Virgins, schemers, mothers, seductresses and saints: depictions of medieval women were as varied as the objects that bore their image. Over 50 works dating from the 13th to the 15th centuries including paintings, textiles, toiletry items, sculptures, furniture, gold and silver jewellery, and chastity belts have been assembled by the Museo de Bellas Artes de Bilbao to illustrate the ways women were portrayed. “Today, the female image is used to sell anything and everything,” said the medievalist and curator, Corinne Charles. “I wanted to explore why women were so widely represented in medieval art and investigate the objectives of the artists and the men who commissioned these extraordinary pieces.”
The show seeks to dispel common misconceptions about women in the Middle Ages. “Medieval women shared many of the same dreams and fantasies as women do today,” said Charles. “They enjoyed political and economic power and had more freedom than women in Renaissance times when it came to issues such as choosing a husband,” she said. Charles argues that the chastity belt, believed to restrict a woman’s freedom during her husband’s absence, was actually a sexual enhancement device. “For health reasons, it’s simply impossible to wear a chastity girdle for more than a few hours,” said Charles. “In my opinion they were used as pleasure enhancers in the sexual game.” Highlights include a 14th-century ivory mirror depicting scenes of a courting couple (left). Two manuscripts are on loan from Swiss collections: the Roman de la Rose, an illustrated poem of chivalric love begun by Guillaume de Lorris in the 1230s and completed by Jean de Meun in the mid 1270s, and the Cité des Dames by Christine de Pizan. Labelled an early feminist by some scholars, in it, Pizan imagines a city built and run entirely by women.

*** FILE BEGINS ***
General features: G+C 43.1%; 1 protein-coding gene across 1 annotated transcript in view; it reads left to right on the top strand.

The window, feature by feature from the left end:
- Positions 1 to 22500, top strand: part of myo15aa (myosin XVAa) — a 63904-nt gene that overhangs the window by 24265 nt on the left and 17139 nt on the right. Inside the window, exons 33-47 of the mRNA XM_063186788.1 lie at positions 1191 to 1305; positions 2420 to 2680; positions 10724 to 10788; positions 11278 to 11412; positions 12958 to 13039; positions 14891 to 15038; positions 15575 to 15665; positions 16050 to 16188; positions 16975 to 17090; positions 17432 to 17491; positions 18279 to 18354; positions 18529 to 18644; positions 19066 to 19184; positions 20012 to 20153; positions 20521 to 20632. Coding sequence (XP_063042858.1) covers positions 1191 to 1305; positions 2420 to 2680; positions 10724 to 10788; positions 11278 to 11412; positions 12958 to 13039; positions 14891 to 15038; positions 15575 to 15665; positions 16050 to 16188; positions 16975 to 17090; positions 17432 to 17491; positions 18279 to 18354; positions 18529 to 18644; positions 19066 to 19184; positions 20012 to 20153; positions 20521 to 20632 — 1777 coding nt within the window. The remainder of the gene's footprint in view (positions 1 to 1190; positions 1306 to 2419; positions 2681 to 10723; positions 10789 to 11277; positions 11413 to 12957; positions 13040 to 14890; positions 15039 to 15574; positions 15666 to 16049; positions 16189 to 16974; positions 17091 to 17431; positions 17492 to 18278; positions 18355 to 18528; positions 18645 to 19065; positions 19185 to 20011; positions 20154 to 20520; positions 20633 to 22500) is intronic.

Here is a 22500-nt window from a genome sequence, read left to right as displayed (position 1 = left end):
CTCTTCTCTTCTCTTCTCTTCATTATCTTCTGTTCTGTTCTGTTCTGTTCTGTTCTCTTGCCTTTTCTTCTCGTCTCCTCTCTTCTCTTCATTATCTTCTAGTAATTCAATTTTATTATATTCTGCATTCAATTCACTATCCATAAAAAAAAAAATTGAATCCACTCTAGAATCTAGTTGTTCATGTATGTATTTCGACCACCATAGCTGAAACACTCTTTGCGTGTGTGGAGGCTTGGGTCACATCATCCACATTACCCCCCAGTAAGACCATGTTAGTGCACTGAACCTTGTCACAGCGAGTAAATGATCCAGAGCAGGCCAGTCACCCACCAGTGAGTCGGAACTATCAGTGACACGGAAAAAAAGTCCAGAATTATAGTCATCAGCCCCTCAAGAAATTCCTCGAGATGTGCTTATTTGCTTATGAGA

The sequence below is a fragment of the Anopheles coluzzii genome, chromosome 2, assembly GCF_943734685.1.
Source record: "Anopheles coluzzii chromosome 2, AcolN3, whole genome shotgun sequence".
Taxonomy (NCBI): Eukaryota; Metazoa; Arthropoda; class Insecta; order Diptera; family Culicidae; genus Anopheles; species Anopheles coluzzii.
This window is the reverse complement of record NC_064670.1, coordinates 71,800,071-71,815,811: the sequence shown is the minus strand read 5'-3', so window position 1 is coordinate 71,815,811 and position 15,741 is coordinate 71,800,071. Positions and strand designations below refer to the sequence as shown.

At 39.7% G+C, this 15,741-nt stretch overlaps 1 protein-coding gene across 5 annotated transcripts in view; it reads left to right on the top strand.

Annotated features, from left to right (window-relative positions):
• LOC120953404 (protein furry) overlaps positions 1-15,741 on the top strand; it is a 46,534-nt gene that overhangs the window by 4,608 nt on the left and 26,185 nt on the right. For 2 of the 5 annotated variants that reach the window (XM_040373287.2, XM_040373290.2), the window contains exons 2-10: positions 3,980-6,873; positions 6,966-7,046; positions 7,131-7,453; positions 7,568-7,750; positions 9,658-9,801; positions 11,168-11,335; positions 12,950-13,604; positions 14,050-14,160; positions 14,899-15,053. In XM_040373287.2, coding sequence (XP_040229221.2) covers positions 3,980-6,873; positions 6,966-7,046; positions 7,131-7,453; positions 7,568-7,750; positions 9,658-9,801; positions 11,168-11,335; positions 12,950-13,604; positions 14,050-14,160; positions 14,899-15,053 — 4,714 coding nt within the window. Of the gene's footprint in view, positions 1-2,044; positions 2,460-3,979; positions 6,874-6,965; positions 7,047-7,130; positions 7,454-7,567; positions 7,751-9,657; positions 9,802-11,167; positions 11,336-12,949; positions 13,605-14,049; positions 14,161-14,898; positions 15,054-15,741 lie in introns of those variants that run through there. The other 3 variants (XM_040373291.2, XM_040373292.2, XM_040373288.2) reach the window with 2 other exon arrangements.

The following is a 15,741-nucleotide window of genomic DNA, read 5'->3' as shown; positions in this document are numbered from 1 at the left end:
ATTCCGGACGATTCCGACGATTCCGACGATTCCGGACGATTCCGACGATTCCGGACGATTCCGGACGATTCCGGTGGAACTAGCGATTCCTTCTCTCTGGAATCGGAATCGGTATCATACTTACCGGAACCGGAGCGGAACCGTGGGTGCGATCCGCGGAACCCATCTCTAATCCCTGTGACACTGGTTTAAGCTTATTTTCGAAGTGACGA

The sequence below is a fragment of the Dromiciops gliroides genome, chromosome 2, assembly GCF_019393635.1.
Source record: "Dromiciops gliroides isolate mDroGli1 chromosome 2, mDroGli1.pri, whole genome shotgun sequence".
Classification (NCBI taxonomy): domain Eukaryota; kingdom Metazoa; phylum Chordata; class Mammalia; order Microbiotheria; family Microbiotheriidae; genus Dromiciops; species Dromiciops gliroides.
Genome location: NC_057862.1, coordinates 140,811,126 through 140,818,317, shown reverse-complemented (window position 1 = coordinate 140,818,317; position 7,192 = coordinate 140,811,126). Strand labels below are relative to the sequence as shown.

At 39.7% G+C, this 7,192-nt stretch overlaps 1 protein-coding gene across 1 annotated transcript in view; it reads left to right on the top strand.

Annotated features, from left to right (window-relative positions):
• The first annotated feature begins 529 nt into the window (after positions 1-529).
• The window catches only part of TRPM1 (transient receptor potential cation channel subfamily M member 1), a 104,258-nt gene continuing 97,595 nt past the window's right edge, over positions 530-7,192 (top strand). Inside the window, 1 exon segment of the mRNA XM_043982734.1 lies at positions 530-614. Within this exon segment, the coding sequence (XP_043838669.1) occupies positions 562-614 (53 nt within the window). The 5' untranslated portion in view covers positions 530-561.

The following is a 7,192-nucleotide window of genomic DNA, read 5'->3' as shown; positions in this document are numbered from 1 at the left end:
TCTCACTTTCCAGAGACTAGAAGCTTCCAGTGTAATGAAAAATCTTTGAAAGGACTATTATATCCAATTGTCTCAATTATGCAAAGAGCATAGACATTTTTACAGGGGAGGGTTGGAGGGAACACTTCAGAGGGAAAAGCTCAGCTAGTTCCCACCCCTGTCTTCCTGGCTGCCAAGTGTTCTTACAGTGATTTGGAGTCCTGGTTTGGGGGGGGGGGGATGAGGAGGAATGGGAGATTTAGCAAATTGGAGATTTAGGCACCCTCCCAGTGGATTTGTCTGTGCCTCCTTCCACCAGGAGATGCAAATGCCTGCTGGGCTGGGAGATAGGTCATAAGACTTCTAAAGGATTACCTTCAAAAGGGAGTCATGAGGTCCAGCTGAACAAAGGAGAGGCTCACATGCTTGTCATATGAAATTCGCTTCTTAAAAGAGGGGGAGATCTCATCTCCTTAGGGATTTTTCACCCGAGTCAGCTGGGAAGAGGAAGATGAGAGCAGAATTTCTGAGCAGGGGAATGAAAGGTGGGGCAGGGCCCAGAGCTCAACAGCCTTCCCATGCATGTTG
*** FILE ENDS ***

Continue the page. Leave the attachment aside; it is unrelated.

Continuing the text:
“The Middle Ages is not the Dark Ages. I’d like visitors to come away knowing how beautiful, elegant, humorous and erotic medieval works of art can be,” said Charles.
There Is More in You: Women in the Middle Ages
Museo de Bellas Artes de Bilbao
7 February-15 May
Originally appeared in The Art Newspaper as 'The many faces of medieval women'